Alienware Video Array Technology Interview


posted 6/7/2004 by The GN Staff
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GamingNexus: Does it mean that the one portion will get smaller or will more cycles be sent through the card that is under load?

Brian Joyce: It’s actually by proportion. For example, more first person shooters are a little more graphic intensive on the bottom portion of the screen because there are more enemies and things going on down there. So, the card drawing the top half has less to do than the card drawing the bottom half. So, if that’s the case, we would increase the portion that the top video card was drawing to balance out the load.

GamingNexus: So instead of the rendering line being at the halfway point would actually shift down?

Brian Joyce: Exactly. So, instead of being 50-50, it becomes 60-40 or 70-30, etc. It happens on a frame by frame basis. Since video games are essentially like a movie where you have multiple frames per second, the fact that we are doing this by frame means that your eye will never see the adjustment.

GamingNexus: This is kind of a stupid question but can you use different speed cards or do both cards have to be exactly the same?

Brian Joyce: The answer to that is that they would have to be from the same manufacturer since the drivers would have to be the same. It is ideal to have them paired, i.e. the same card. Theoretically, you could use two different cards but one of them would be constantly making up for the other one because one of them is faster than the other. So, if the image was equally loaded from top to bottom, the fastest card would end up drawing more of the screen than the slowest card.

GamingNexus: Your announcement and demonstration of the Video Array was a pretty big announcement at E3. How has the community responded to the technology? What about from the major game developers?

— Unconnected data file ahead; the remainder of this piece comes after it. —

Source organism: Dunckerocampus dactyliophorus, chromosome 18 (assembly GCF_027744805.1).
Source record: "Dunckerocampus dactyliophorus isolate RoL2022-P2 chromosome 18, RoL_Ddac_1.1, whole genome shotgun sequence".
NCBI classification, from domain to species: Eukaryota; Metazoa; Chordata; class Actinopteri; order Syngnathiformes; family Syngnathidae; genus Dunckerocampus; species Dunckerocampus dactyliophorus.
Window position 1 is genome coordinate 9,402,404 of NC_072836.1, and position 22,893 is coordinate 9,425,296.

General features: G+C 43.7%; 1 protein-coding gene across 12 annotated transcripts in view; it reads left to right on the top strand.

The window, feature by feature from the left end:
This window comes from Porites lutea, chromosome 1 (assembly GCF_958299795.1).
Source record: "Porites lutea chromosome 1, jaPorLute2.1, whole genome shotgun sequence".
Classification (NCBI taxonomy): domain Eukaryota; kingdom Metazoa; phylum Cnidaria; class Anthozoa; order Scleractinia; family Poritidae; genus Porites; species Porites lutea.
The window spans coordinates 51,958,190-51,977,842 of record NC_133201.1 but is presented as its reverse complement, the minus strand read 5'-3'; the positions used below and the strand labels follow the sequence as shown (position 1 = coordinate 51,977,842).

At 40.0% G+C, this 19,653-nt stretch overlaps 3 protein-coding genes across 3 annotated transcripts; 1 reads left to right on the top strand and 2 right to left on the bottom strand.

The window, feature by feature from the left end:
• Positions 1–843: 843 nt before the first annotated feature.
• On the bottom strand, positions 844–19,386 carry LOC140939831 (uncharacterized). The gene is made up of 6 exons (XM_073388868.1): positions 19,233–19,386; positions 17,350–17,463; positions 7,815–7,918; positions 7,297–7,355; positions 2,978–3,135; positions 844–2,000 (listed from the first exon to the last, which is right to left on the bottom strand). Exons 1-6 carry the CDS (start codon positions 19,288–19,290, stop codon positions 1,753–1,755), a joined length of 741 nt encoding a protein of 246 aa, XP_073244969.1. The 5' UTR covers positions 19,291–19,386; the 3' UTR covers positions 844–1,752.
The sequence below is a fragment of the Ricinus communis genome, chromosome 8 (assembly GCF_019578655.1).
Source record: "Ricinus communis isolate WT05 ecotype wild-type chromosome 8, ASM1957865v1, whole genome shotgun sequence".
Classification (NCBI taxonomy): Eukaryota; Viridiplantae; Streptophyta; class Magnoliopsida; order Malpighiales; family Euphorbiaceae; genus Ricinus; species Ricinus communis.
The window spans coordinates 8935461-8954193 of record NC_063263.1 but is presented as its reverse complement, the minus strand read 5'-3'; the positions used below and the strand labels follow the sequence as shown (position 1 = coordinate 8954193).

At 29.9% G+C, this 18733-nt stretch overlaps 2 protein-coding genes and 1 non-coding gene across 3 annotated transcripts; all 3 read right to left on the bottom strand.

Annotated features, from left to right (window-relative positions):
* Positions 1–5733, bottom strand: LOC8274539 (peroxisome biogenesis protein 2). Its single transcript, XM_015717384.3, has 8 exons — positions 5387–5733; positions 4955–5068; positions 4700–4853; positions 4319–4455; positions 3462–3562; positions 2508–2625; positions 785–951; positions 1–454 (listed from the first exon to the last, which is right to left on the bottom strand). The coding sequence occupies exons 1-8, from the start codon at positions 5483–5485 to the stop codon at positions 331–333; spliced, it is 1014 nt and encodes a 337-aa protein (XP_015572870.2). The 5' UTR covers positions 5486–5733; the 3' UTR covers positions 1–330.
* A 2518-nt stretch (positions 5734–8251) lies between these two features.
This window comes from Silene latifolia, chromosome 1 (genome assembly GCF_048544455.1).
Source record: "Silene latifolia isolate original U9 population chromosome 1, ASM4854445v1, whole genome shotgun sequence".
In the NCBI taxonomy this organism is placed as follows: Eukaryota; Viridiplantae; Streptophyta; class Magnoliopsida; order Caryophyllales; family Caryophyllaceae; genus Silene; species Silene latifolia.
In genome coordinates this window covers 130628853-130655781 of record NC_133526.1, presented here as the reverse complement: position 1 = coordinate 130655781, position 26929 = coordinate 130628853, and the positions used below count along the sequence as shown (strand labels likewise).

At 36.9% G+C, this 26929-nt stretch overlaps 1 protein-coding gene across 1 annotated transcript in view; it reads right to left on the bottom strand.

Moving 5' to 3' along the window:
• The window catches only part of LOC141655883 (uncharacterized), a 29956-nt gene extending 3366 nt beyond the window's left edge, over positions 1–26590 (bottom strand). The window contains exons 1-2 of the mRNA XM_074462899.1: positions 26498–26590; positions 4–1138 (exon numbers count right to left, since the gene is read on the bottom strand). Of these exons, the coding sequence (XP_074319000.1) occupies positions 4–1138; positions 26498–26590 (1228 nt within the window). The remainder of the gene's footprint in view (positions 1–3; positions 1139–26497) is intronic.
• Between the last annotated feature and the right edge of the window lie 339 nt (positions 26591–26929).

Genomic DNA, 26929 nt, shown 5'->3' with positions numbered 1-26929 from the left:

Brian Joyce: The community and the press that saw it were extremely impressed. There’s a sense of disbelief from those who didn’t see it because the concept has been attempted before, not in this particular execution, but the multiple video card/one image thing has been attempted before but not executed very well. From major game developers, especially those who saw it at E3, they are extremely excited about it and want to know how soon they can get their hands on one so they can start coding to take advantage of that capability.

GamingNexus: The technology seems a little similar to 3DFx’s old SLI configuration except for rendering every other line, you do the rendering in halves. How does that old 3dfx technology compare to your technique?

Brian Joyce: SLI stood for Scan Line interface where each card drew every other line of the frame and my understanding was that the major challenge was to keep the image in sync. If one line’s longer than another, then tearing, artifacts, and keeping the two cards in sync was a real issue. The benefits of doing it half and half is we can take advantage of the load balancing and the synchronization challenge can be overcome.
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